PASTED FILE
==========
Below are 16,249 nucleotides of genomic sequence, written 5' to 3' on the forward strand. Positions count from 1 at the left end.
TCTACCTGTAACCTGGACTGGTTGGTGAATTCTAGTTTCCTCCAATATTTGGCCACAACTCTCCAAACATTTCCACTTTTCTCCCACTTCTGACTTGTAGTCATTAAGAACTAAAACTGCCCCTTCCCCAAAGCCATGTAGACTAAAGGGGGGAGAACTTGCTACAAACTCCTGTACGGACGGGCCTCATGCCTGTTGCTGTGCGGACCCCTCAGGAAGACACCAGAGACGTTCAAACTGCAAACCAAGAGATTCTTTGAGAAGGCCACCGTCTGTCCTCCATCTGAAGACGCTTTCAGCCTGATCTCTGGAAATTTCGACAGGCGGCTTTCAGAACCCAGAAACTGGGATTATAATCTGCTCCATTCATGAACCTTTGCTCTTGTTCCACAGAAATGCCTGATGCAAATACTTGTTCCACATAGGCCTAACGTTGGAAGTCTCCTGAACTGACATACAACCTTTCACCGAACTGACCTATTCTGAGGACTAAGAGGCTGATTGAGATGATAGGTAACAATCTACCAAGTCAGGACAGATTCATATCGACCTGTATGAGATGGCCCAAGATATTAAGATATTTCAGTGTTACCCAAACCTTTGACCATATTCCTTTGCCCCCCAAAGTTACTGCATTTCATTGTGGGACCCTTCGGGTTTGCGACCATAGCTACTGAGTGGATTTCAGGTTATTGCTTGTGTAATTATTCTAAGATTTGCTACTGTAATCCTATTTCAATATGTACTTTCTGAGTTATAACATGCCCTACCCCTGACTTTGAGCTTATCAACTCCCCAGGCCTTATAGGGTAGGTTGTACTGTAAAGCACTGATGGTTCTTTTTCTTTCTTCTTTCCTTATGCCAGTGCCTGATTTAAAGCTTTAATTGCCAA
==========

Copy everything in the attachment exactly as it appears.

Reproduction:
Below are 16,249 nucleotides of genomic sequence, written 5' to 3' on the forward strand. Positions count from 1 at the left end.
TCTACCTGTAACCTGGACTGGTTGGTGAATTCTAGTTTCCTCCAATATTTGGCCACAACTCTCCAAACATTTCCACTTTTCTCCCACTTCTGACTTGTAGTCATTAAGAACTAAAACTGCCCCTTCCCCAAAGCCATGTAGACTAAAGGGGGGAGAACTTGCTACAAACTCCTGTACGGACGGGCCTCATGCCTGTTGCTGTGCGGACCCCTCAGGAAGACACCAGAGACGTTCAAACTGCAAACCAAGAGATTCTTTGAGAAGGCCACCGTCTGTCCTCCATCTGAAGACGCTTTCAGCCTGATCTCTGGAAATTTCGACAGGCGGCTTTCAGAACCCAGAAACTGGGATTATAATCTGCTCCATTCATGAACCTTTGCTCTTGTTCCACAGAAATGCCTGATGCAAATACTTGTTCCACATAGGCCTAACGTTGGAAGTCTCCTGAACTGACATACAACCTTTCACCGAACTGACCTATTCTGAGGACTAAGAGGCTGATTGAGATGATAGGTAACAATCTACCAAGTCAGGACAGATTCATATCGACCTGTATGAGATGGCCCAAGATATTAAGATATTTCAGTGTTACCCAAACCTTTGACCATATTCCTTTGCCCCCCAAAGTTACTGCATTTCATTGTGGGACCCTTCGGGTTTGCGACCATAGCTACTGAGTGGATTTCAGGTTATTGCTTGTGTAATTATTCTAAGATTTGCTACTGTAATCCTATTTCAATATGTACTTTCTGAGTTATAACATGCCCTACCCCTGACTTTGAGCTTATCAACTCCCCAGGCCTTATAGGGTAGGTTGTACTGTAAAGCACTGATGGTTCTTTTTCTTTCTTCTTTCCTTATGCCAGTGCCTGATTTAAAGCTTTAATTGCCAA